Many of the greatest innovations in robotic technology have come from designing robots that are a little bit more like humans than their predecessors. One research team, from Cornell University, has achieved a real breakthrough in this area: A robot with a touch almost as gentle as a person’s.
Cornell’s Robot Offers a Soft Touch
Cornell’s robotic hand provides motion so delicate it can sort tomatoes without damaging them. In the future, it could see applications in agriculture, healthcare, and many other sectors where robots' lack of tactile sensitivity has traditionally barred them from reaching their full potential.
But how does it work? The underlying technology is very different from the norm.
Most robots grasp and achieve simulated tactile sense through a complex system of motors. This is fine for many industrial applications, but it means resulting systems are almost inevitably bulky and rigid. That limits a system's range of motion and its ability to start and stop motion fluidly.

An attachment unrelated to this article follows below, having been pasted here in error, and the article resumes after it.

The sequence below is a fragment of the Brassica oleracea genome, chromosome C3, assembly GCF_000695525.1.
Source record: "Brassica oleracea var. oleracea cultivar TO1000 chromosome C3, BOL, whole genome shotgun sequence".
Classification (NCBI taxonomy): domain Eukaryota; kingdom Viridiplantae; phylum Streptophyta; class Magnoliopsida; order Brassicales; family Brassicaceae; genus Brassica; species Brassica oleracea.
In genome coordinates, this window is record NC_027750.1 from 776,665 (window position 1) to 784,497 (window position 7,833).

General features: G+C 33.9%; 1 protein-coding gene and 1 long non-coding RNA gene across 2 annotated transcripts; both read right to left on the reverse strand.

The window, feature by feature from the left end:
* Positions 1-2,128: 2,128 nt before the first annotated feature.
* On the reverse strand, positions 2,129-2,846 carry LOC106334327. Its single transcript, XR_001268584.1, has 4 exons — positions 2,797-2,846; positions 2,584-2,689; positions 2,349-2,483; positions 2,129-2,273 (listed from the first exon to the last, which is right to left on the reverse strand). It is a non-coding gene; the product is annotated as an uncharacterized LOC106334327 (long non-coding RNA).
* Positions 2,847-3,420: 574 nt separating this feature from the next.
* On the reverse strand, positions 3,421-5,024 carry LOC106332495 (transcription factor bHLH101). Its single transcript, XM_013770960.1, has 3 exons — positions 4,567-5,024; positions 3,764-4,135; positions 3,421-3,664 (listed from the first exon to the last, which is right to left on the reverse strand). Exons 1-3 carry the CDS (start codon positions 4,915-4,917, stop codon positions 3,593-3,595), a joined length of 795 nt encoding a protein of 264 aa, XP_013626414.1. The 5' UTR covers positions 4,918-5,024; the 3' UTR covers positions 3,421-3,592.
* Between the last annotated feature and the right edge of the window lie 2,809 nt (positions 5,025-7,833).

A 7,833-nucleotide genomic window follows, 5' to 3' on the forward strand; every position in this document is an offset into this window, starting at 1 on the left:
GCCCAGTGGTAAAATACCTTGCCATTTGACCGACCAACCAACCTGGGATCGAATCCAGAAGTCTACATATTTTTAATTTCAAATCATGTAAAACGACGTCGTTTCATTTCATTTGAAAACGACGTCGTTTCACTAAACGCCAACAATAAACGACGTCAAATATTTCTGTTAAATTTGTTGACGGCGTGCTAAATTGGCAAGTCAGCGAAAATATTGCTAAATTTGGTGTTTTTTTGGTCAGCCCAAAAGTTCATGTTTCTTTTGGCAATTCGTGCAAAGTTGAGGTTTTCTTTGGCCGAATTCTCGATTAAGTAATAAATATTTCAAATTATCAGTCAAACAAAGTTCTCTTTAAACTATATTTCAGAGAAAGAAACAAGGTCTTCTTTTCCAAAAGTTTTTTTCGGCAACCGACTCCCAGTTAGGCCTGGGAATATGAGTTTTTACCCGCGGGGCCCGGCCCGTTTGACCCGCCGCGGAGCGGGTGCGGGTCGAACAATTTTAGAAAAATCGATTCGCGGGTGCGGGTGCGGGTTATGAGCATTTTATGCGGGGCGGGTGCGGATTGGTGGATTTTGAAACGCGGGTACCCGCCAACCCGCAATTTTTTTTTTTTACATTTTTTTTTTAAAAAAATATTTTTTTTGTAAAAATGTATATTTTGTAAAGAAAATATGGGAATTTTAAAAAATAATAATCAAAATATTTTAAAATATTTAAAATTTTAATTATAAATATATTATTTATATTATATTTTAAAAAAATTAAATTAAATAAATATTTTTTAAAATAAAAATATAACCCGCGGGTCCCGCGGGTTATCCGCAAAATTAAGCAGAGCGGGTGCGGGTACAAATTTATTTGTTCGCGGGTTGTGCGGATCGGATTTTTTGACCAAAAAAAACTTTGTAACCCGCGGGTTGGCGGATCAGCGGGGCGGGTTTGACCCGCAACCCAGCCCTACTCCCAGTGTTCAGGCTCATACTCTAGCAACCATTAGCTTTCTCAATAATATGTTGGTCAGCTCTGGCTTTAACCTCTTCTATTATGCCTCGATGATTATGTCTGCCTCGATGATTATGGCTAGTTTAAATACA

Cornell has taken a new approach, furnishing its next-generation robot hand with internal sensations.
“Looking Inward” to Solve Vexing Technical Problems
Human beings sense and relate themselves to their surroundings through a variety of internal senses. This includes, for example, proprioception – the sense of the physical and positional relationship of different parts of the body. By contrast, traditional robotic systems have been limited to an array of external sensors positioned along their exterior.
No matter how precise the sensor network, the resulting feedback is still comparatively rough.
The Cornell team has published remarkable new research describing how curvature, elongation, and force can be sensed more precisely in a robotic hand using stretchable optical waveguides. Under such a design, principal sensors exist within the robotic hand itself.
This empowers the system to detect subtle changes in force transmitted through its own materials. The basic principles mimic the human organism in many ways, being very similar to how pain is felt.
Compared to Others, the “Gentle Bot” is Next Level
Early tests of the gentle robotic hand have been promising in many ways, some of them unexpected. For example, researchers learned that, though traditional models could only sense items that conducted electricity, the “gentle bot” hand could easily sense any light-conductive material.
In the near future, the technology may be adapted to human-interactive systems. It also has extraordinary potential as the basis for a new generation of highly precise prosthetic hands.